We started class today with a think-pair-share activity and ended up with these questions/observations about the reading on the board:
- The lack of low-income students at elite schools is due to lack of/poor outreach and lack of information/access not the lack of financial aid resources.
- Emory has the second highest percentage of low- and middle-income students among elite colleges, but is #1785 in mobility rate. Compare the percentage of low & middle income students with schools that have a similar endowment to Emory.
- People’s income is basically set at the age of 36?!
- Choice of major doesn’t seem to be the determining factor with regard to income mobility
- How might we work to include this assessment of social mobility in the college rankings?
Then we stepped back and asked what was missing from that list or what sorts of questions occur to them and we added these to the list and added these additional points. (I have expanded a bit from the shorthand I wrote on the board, but I think I’m summarizing accurately. If not, leave a comment with corrections or additions):
- Is there a method for analyzing the economic status (in childhood? in present day?) of faculty at these schools, and might that be a key to understanding which colleges are successful at improving social mobility of students?
- Does faculty military service play some role in stratification?
- What are the motives of the highly selective colleges? Are they really making an effort to bring in low income students or are they merely pretending to do so? Aren’t there competing concerns for highly selective schools to maintain their status as “selective” that might be undermined if they actually did accept significant numbers of low income students? Are there ways to encourage selective colleges to make more effort in this arena without damaging their perceived prestige?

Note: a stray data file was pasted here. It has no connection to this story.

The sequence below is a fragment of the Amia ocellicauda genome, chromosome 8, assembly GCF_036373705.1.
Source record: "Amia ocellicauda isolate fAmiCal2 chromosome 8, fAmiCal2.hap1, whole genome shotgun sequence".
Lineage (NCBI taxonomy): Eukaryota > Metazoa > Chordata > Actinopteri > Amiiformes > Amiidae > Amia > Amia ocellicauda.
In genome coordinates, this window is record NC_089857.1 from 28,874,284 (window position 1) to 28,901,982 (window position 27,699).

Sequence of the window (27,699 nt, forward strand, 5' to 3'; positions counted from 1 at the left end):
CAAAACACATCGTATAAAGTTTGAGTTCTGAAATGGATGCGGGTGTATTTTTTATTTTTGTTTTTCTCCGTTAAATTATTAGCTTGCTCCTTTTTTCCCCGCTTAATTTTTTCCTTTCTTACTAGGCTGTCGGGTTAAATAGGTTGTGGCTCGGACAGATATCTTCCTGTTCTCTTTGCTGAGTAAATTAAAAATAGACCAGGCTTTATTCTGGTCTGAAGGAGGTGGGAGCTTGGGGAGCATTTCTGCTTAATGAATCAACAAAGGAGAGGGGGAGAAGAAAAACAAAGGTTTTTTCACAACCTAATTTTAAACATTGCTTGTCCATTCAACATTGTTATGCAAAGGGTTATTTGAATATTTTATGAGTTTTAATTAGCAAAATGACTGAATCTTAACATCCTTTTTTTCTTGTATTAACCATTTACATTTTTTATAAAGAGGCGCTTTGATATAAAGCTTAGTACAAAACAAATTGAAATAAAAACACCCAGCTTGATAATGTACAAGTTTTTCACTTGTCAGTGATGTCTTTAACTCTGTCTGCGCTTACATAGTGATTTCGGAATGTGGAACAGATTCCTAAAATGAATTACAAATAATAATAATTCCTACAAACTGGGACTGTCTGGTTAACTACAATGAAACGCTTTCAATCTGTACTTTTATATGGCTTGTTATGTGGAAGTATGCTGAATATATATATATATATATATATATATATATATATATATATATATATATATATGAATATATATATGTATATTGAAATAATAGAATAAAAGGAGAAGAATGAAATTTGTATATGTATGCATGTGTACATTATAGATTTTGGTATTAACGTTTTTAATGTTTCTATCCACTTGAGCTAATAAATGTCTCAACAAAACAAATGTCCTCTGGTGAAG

- What are the motives/goals of higher education in general? Is upward mobility a key goal of higher education as a system? Should it be?
- Is there something wrong or suspect about evaluating colleges based on class mobility among graduates? Is the amount of money graduates earn really the most important thing to know about colleges? Does it take discussions about higher education in a strange direction to pursue these sorts of studies?
- Is there a way to understand how colleges handle the applications processes and what sort of motives and assumptions underlie that process? How does implicit bias in the application process factor into these discussions?
For Thursday, look at the Equality of Opportunity Project site, especially “Which colleges in America help the most children climb the income ladder?” and the underlying data, but just in general also, look around.
Think about these questions:
- What are some of the underlying assumptions or methods of this project? If you notice problematic approaches or biases or unexamined questions that seem important, absolutely make note of those.
- How does the Equality of Opportunity Project present its findings on the site? You might think about any of the media literacy questions and topics we’ve been using to evaluate publications for the podcasts.
- In what ways do your own personal experiences relate to this data that we’re examining? I will not force any of you to reveal your parents’ income or your class status, but there is room in our analysis to include personal narratives and subjective experiences from ourselves and people we know as we move forward. If nothing else, those subjective experiences will influence how we approach these questions. So, please be mindful of the ways in which your experiences are or are not reflected in the data or how the data pushes you to analyze your own experiences. And please also consider whether and to what extent you will be comfortable sharing any aspects of your personal experiences as we talk together or as you publish about this work.
- What sort of artifacts might you like to see coming out of this data. What should it look like, what might it include, how might it be framed or organized?
- Since it will be unmanageable for all of us to be working on this as one big group, we’ll likely subdivide into groups. Please start thinking about how best to subdivide. And think about what skills and interests you have with regard to this project and how you might apply those skills.